12/20/2013 10:50 am ET Updated Feb 19, 2014

Life-Saving Medication Still Unavailable to Allergic Children

Cameron Espinosa, a 13-year old Texas boy, was in a huddle with his middle school classmates when he suddenly became aware that fire ants were biting him. Though his team members and coaches attempted to help him wash off the ants, he had already been bitten. This triggered a life-threatening allergic reaction in Espinosa, called anaphylaxis. He went into cardiac arrest and later died. A single injection of a life-saving medication, epinephrine, would likely have saved this child's life. This is one of the most recent tragedies of a child dying from anaphylactic shock. Similar stories are reported several times a year, which suggests that epinephrine should be legally required in schools. However, it was only recently that President Obama signed legislation that even peripherally addresses this matter.

The School Access to Emergency Epinephrine Act encourages states to adopt laws requiring schools to have epinephrine auto-injectors on hand. It incentivizes states to enact their own laws allowing school personnel to keep and administer an unassigned (not student-specific) epinephrine auto-injector. It gives states preference for federal asthma education grants if they require schools to have unassigned epinephrine and staff trained to administer it.

Anaphylaxis is a severe, potentially life-threatening allergic reaction, most common in people with a known history of allergy. It can result food ingestion (i.e., peanuts), bee stings, or other triggers. Food does not always have to be eaten; sometimes inhalation is enough to trigger a reaction. After exposure, immune cells in the body release chemicals that result in multiple organ dysfunction. The breathing passageways swell and there is increased mucous production, resulting in difficulty breathing. The blood vessels become dilated and leaky, causing a drop in blood pressure, which triggers effects in the heart. Arrhythmias, shock, and heart muscle dysfunction develop, often within 10 minutes. This may quickly result in death.

Epinephrine is the first line treatment for anaphylaxis. It is given with a needle device, the most commonly seen being the Epi-pen.The device is uncapped and pressed against the thigh, deploying the spring-mounted needle with the medication. When emergency services are also called, this can save the sufferer's life.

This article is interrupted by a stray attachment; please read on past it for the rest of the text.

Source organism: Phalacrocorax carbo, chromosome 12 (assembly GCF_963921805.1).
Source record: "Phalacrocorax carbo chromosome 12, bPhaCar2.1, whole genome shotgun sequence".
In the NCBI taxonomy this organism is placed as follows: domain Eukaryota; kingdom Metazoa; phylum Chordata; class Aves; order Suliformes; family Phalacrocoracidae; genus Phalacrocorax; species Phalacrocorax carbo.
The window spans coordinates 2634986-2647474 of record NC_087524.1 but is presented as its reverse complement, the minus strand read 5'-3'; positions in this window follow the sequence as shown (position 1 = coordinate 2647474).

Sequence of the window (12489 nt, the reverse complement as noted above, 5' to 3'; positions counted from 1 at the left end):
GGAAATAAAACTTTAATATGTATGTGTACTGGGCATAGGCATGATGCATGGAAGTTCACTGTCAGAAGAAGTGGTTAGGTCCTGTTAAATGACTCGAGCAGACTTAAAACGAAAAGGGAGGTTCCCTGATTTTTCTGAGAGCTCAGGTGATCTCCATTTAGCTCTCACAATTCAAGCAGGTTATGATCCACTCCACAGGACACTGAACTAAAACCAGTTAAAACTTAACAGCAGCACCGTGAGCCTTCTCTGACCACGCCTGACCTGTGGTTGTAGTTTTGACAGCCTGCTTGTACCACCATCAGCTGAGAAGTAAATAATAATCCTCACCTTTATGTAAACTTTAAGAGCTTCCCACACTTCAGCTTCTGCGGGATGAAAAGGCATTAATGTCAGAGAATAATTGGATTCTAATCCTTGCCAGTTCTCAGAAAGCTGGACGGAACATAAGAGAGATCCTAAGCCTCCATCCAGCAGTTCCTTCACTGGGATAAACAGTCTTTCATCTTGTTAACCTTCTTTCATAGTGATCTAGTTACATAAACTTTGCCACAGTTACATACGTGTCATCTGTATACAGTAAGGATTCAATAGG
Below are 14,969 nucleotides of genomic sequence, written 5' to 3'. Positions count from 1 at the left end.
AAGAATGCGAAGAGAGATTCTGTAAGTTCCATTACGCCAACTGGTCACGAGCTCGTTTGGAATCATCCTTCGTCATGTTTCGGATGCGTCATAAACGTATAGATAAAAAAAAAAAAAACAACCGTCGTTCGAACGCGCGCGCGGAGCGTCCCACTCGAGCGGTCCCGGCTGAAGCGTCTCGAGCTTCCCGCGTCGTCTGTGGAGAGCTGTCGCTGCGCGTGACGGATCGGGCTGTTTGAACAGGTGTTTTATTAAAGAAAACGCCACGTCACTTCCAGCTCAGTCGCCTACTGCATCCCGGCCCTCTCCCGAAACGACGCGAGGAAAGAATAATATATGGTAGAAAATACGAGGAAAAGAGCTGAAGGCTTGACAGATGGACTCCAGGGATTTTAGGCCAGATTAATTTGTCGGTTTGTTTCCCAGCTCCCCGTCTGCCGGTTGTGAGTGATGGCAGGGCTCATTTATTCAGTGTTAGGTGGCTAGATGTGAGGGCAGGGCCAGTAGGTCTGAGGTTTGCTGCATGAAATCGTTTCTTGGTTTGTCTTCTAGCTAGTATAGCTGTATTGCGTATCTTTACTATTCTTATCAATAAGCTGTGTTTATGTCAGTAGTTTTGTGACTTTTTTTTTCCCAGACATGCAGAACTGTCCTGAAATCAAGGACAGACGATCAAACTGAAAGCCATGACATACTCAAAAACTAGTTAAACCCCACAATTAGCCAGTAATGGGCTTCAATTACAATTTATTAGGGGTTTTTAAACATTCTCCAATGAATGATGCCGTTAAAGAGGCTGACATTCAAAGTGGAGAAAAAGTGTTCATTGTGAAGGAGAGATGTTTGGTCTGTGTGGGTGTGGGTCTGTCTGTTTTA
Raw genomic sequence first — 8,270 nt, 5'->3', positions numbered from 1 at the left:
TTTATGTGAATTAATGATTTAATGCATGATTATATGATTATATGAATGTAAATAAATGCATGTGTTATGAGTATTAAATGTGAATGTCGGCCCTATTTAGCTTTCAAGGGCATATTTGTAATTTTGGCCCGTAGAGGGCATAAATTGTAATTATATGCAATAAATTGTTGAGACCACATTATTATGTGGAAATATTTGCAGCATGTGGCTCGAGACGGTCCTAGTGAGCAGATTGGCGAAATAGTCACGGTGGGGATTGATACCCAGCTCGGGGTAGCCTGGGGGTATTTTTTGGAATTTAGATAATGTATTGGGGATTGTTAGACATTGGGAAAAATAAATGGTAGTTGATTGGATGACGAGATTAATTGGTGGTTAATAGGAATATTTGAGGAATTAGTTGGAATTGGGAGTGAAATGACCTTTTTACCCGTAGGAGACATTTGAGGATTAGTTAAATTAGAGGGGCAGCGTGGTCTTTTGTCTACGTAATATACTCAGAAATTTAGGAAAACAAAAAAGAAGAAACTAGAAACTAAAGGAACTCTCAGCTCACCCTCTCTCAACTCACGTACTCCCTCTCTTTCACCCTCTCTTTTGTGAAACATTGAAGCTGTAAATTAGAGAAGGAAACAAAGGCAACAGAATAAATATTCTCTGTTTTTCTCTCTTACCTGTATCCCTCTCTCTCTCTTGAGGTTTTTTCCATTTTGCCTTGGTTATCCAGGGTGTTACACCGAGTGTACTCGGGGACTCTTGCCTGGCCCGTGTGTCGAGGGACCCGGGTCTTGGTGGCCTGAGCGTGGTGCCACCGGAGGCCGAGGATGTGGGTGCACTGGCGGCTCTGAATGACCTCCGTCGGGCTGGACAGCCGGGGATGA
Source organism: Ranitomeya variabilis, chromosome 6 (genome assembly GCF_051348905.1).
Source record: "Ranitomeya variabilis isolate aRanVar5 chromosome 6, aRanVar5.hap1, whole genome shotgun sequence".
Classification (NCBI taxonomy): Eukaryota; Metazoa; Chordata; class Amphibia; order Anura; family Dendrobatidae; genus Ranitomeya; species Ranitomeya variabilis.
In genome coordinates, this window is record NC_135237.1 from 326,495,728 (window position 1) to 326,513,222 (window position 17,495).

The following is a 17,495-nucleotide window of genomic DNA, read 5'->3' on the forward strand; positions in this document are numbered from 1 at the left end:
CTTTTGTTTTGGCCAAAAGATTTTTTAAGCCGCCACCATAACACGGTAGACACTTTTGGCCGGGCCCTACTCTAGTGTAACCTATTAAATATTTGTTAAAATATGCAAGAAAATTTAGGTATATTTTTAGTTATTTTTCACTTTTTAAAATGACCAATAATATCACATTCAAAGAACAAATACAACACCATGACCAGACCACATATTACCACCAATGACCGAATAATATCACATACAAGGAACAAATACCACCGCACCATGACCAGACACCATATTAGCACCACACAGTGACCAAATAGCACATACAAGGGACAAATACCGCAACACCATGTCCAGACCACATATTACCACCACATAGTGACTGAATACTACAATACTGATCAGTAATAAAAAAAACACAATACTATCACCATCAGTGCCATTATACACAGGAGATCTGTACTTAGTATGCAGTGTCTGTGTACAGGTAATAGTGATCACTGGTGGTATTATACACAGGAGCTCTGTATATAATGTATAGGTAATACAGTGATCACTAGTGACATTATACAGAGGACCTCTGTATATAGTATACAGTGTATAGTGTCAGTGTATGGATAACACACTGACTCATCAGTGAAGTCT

The incidence of food allergy is on the rise, with an estimated 6 million children affected. Many exhibit symptoms early in life, allowing parents to make an emergency plan with the school. Alarmingly, though, one quarter of children who required epinephrine treatment had no previously diagnosed allergy. 1 This means that a child with no history may suddenly experience anaphylaxis at school. If there is no unassigned epinephrine at that school, the life-saving drug cannot be given. Unfortunately, emergency services are often too late. Even worse, if the school allows epinephrine to be administered, but only to an assigned child, another child may die while the drug they needs sits unused.

While deaths from anaphylaxis at school are rare, the potential for life-threatening allergic reactions may be more common than is recognized. A study of Maryland school districts reported 115 administrations of epinephrine during from 2001-2003.1 While all of these may not have been necessary, there were some that saved the lives of children. More than half of the states currently have laws or guidelines to allow schools to carry unassigned epinephrine, but only five states -- Virginia, Maryland, Nebraska, Nevada and Michigan -- require it. There is no law in California mandating schools to have unassigned epinephrine available.

The only existing regulation from the California Department of Education permits the State Superintendent to develop standards for training personnel and allows unassigned epinephrine to be available. However, unassigned epinephrine is not required to be present.

The hesitation that a teacher may feel injecting a child is easy to understand. It is important to address these fears and protect school personnel from litigation. Should the drug be administered to a child who is not in anaphylactic shock, the side effects are related to excessive epinephrine, including nausea, sweating, headache, trembling and other similarly benign symptoms.

Allergic children are entirely reliant upon their caregivers to ensure they are safe. It is only hoped that simple measures, such as training teachers to administer epinephrine and making unassigned epinephrine mandatory at schools, are implemented before another unnecessary loss of life.

1. Administration of Epinephrine for Life-Threatening Allergic Reactions in School Settings. CL Mcintyre, AH Sheetz, CR Carroll, MC Young. Pediatrics. Vol. 116, No. 5. Nov. 2005